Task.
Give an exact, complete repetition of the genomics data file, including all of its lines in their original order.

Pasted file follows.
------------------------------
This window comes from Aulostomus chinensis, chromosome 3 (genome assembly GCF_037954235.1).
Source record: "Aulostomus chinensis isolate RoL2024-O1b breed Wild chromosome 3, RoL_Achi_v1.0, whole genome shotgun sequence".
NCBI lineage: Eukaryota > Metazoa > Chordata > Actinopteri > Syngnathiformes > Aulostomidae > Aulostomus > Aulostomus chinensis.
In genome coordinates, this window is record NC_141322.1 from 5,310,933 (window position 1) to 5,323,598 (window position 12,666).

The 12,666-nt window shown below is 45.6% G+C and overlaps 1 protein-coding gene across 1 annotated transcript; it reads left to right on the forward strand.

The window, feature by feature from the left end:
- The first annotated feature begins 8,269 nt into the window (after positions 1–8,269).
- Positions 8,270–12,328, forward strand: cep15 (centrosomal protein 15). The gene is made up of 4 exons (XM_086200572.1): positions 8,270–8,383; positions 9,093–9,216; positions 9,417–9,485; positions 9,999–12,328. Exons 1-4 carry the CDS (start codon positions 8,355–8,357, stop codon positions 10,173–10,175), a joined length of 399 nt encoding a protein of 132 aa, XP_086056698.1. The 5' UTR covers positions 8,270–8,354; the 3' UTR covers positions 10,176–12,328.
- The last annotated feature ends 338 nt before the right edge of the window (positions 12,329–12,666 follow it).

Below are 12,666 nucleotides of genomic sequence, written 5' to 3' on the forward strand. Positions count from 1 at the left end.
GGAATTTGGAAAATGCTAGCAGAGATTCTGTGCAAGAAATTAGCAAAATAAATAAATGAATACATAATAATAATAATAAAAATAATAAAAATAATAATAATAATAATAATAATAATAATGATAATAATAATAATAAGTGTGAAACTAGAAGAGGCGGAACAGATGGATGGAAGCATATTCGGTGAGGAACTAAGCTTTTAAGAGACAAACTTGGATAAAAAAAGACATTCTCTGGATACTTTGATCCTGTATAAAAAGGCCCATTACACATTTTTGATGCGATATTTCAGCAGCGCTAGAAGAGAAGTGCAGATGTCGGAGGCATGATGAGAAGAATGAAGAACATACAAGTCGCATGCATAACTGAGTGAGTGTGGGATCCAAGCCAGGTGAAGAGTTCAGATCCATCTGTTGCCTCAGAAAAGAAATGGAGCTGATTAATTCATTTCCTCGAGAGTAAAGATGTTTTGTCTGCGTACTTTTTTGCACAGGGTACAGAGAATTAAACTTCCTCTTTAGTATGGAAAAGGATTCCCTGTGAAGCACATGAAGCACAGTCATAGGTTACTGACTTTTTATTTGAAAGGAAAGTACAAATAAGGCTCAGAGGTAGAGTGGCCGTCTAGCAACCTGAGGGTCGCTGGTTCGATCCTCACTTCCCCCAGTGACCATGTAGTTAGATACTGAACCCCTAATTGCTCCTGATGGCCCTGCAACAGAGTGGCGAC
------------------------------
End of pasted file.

This window comes from Aulostomus chinensis, chromosome 3 (genome assembly GCF_037954235.1).
Source record: "Aulostomus chinensis isolate RoL2024-O1b breed Wild chromosome 3, RoL_Achi_v1.0, whole genome shotgun sequence".
NCBI lineage: Eukaryota > Metazoa > Chordata > Actinopteri > Syngnathiformes > Aulostomidae > Aulostomus > Aulostomus chinensis.
In genome coordinates, this window is record NC_141322.1 from 5,310,933 (window position 1) to 5,323,598 (window position 12,666).

The 12,666-nt window shown below is 45.6% G+C and overlaps 1 protein-coding gene across 1 annotated transcript; it reads left to right on the forward strand.

The window, feature by feature from the left end:
- The first annotated feature begins 8,269 nt into the window (after positions 1–8,269).
- Positions 8,270–12,328, forward strand: cep15 (centrosomal protein 15). The gene is made up of 4 exons (XM_086200572.1): positions 8,270–8,383; positions 9,093–9,216; positions 9,417–9,485; positions 9,999–12,328. Exons 1-4 carry the CDS (start codon positions 8,355–8,357, stop codon positions 10,173–10,175), a joined length of 399 nt encoding a protein of 132 aa, XP_086056698.1. The 5' UTR covers positions 8,270–8,354; the 3' UTR covers positions 10,176–12,328.
- The last annotated feature ends 338 nt before the right edge of the window (positions 12,329–12,666 follow it).

Below are 12,666 nucleotides of genomic sequence, written 5' to 3' on the forward strand. Positions count from 1 at the left end.
GGAATTTGGAAAATGCTAGCAGAGATTCTGTGCAAGAAATTAGCAAAATAAATAAATGAATACATAATAATAATAATAAAAATAATAAAAATAATAATAATAATAATAATAATAATAATGATAATAATAATAATAAGTGTGAAACTAGAAGAGGCGGAACAGATGGATGGAAGCATATTCGGTGAGGAACTAAGCTTTTAAGAGACAAACTTGGATAAAAAAAGACATTCTCTGGATACTTTGATCCTGTATAAAAAGGCCCATTACACATTTTTGATGCGATATTTCAGCAGCGCTAGAAGAGAAGTGCAGATGTCGGAGGCATGATGAGAAGAATGAAGAACATACAAGTCGCATGCATAACTGAGTGAGTGTGGGATCCAAGCCAGGTGAAGAGTTCAGATCCATCTGTTGCCTCAGAAAAGAAATGGAGCTGATTAATTCATTTCCTCGAGAGTAAAGATGTTTTGTCTGCGTACTTTTTTGCACAGGGTACAGAGAATTAAACTTCCTCTTTAGTATGGAAAAGGATTCCCTGTGAAGCACATGAAGCACAGTCATAGGTTACTGACTTTTTATTTGAAAGGAAAGTACAAATAAGGCTCAGAGGTAGAGTGGCCGTCTAGCAACCTGAGGGTCGCTGGTTCGATCCTCACTTCCCCCAGTGACCATGTAGTTAGATACTGAACCCCTAATTGCTCCTGATGGCCCTGCAACAGAGTGGCGAC